Adena Culture: Mound Builders
The Adena Culture was a name given to the people who built the first burial mounds in Ohio. The first of these burial mounds to be excavated was on the property of Thomas Worthington's home Adena, in Chillicothe. While this particular mound was made by the Adena Culture, it is not to suggest that this was their first mound. The Adena Culture was wide spread from Indiana to New York and from central Ohio south to Kentucky, but southern Ohio seems to be the center of their culture simply because of the size and number of mounds found here.
The Adena Culture was made up of both hunters and gatherers, but they were also Ohio's first farmers. Archeological evidence suggests that they were growing sunflowers, squash, as well as a few other plants. They also created clay pots used for cooking and storage. But their main distinction was in how they buried elite members of their clan.
These mounds, some of which were quite large (see the Miamisburg Mound located south of Dayton). In the illustration below, we can see through archeological excavations, how these massive mounds were created.
They would begin with the burial of one noted individual, perhaps the leader of the clan. As time passed, and more celebrities died, they added their remains to the mound. Not everyone was buried in this way, but only a select few. It is not clear from current studies how they handled the deaths and burials of the common people. Previous excavations in and around the larger mound groups suggest that perhaps most of the dead were handled by cremating the remains.
It is also possible that the groups of mounds found in central locations such as the Mound City Group in Chillicothe, were central burial locations for multiple clans or groups of people that came there specifically to bury their honored dead.
From artifacts unearthed at these sites, it appears that the Adena people travelled far and wide across the country. Although their mounds were constructed in a relatively small geographic region in North America, items found in some of these mounds came from 1000s of miles away.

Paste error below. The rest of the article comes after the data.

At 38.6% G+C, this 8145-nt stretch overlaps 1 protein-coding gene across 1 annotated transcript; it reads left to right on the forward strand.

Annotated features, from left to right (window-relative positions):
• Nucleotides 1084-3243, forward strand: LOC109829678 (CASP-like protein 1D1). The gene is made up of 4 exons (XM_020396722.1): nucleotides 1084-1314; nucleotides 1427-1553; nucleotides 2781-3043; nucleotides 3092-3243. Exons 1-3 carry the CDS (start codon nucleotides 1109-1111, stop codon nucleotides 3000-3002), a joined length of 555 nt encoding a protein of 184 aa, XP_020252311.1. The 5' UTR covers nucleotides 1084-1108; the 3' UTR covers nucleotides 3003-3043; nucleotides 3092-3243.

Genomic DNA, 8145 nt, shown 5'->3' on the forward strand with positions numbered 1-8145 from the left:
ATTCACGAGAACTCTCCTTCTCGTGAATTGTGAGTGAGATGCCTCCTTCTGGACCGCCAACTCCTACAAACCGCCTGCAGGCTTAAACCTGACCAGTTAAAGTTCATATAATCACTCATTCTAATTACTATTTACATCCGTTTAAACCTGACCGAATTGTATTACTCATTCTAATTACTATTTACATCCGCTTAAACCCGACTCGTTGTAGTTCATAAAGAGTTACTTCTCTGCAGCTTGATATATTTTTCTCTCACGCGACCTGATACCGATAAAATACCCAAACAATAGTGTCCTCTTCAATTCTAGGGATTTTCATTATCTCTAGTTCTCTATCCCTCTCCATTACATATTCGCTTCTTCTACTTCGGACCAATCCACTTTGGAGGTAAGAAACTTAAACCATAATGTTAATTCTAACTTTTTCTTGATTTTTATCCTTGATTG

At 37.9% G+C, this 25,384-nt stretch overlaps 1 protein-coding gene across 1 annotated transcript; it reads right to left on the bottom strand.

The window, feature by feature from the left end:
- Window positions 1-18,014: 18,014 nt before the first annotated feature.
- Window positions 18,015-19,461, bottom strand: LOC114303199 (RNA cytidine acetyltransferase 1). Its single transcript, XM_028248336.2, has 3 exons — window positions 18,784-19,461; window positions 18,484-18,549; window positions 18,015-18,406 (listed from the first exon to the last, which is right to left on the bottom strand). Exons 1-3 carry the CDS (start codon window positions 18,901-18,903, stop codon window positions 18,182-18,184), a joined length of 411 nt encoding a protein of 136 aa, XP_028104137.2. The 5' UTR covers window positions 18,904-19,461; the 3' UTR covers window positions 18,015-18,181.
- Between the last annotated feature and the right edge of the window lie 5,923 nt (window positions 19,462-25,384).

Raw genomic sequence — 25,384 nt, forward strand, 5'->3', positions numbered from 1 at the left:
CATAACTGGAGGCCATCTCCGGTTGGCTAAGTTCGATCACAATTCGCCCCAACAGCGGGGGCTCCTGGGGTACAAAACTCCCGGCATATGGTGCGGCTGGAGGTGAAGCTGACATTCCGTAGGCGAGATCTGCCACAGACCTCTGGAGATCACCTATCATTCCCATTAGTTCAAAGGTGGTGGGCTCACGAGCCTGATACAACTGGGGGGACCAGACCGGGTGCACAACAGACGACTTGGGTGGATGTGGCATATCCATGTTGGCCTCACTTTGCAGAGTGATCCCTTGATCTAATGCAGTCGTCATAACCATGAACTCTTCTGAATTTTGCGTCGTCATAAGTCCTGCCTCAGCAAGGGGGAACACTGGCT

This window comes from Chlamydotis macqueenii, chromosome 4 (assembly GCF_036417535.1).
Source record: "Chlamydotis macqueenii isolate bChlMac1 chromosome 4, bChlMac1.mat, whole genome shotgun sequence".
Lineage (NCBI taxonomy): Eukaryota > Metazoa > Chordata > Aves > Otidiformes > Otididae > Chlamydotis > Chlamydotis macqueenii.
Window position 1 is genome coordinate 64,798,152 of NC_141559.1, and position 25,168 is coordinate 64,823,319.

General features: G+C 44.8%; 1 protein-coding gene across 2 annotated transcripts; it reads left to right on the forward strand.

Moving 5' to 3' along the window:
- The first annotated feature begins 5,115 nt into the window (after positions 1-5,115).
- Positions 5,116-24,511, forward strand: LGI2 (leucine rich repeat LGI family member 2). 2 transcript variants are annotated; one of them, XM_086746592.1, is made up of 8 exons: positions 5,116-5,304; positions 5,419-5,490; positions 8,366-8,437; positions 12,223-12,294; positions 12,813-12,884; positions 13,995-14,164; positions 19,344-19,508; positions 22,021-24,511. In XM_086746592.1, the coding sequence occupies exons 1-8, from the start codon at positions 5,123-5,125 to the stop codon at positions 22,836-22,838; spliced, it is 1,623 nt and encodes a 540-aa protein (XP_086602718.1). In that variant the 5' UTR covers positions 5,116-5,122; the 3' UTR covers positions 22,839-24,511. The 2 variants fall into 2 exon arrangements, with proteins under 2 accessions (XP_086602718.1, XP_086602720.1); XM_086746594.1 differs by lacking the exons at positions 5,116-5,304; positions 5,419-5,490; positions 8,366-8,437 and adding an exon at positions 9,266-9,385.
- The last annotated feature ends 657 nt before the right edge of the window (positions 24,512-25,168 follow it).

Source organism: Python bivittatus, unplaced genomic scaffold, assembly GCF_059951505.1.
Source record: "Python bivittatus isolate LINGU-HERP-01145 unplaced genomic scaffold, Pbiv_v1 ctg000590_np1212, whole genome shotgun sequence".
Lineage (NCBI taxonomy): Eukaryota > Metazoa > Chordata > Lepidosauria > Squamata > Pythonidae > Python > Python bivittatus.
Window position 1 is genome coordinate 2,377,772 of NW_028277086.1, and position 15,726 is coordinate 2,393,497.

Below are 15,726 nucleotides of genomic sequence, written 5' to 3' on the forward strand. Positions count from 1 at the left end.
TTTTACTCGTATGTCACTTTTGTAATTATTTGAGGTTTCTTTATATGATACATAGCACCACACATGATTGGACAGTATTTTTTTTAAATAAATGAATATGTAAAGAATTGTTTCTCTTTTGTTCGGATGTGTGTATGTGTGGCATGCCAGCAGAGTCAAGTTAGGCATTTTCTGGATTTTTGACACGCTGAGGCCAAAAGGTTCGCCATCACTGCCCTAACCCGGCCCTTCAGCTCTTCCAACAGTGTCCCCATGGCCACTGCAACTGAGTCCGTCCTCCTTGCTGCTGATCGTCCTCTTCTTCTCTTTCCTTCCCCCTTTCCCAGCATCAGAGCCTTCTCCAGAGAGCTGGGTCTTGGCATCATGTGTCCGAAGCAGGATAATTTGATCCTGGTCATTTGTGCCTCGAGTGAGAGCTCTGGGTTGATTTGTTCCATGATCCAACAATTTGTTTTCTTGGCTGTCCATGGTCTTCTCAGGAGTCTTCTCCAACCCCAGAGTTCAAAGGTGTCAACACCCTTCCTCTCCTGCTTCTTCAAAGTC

The Adena Culture appears to be the first ancient people in Ohio to create burial mounds for their honored dead. Most of what we know about this culture comes from examining what was buried with the dead.
There has been little recovered evidence of what daily life was like in the Adena Culture, but there has been extensive speculation. The Hopewell Culture which followed the Adena Culture, also built ceremonial grave mounds, but they added geometric earthworks to their population centers..
Adena Mound and Pipe
The first Adena Mound to be officially excavated was in 1901. In that one mound, archeologists found 36 human remains, most of whom were adult males. Some of the adult males were buried with 2 - 3 children.
At the very bottom of the mound was a gravel lined pit where the first dignitary was laid to rest. When the site was excavated in 1901, many of the artifacts were removed. More than a 100 years after that excavation, thanks to private donations, a radiocarbon dating test was performed on some bark found inside the mound at the very center.
Tree bark is a better indicator of when the tree was actually cut down. Since trees can live 100s of years, a precise carbon date cannot be established because it would depend on the age of the tree. Bark however, is relatively short-lived in the life of the tree. It is replaced frequently in tree growth and makes for a better indicator of when the mound was first created.
In the case of the Adena Mound found on Thomas Worthington's farm several items were radiocarbon dated. A small piece of bark and some clothing fragments were analyzed. The clothing was dated to 140 B.C. The tree bark was dated to between 100 B.C. to 40 A.D. providing us with a fairly exact time period of when this particular mound was begun.
Adena Mound construction begins with the burial of one individual, presumably a noted leader. Over the years and succeeding generations, more burials are added to the mound, making it larger and larger. This particular mound was about 26 feet tall.
In the original burial site of the Adena Mound, an intact Adena Pipe was found. It is about 8" in length, weighs about a pound and was found next to the left hand of the body. The pipe was made from a rather soft substance known as pipestone. The artifact has a hole extending the entire length and exits through the figure's head. While many Adena pipes have been unearthed, this is the only pipe shaped in human form.
Most of the pipes recovered are in the shapes of birds, animals, and reptiles. In the burial earth surround some bodies, there would be 100s of these pipes, all broken in half before being covered over with dirt.
The pipes were carved from a special stone called "pipestone" (catlinite). Recent technology improvements have made it possible to identify where this stone came from. While some mounds have pipes made from nearby pipestone quarries, other pipes found in mounds came from a quarry in Illinois.
The Adena Pipe recently became Ohio's official artifact. That fact and the fact this one ancient artifact is the earliest piece of evidence of what this ancient culture may have looked like.
The Adena Pipe is on display at the Ohio Historical Society in Columbus.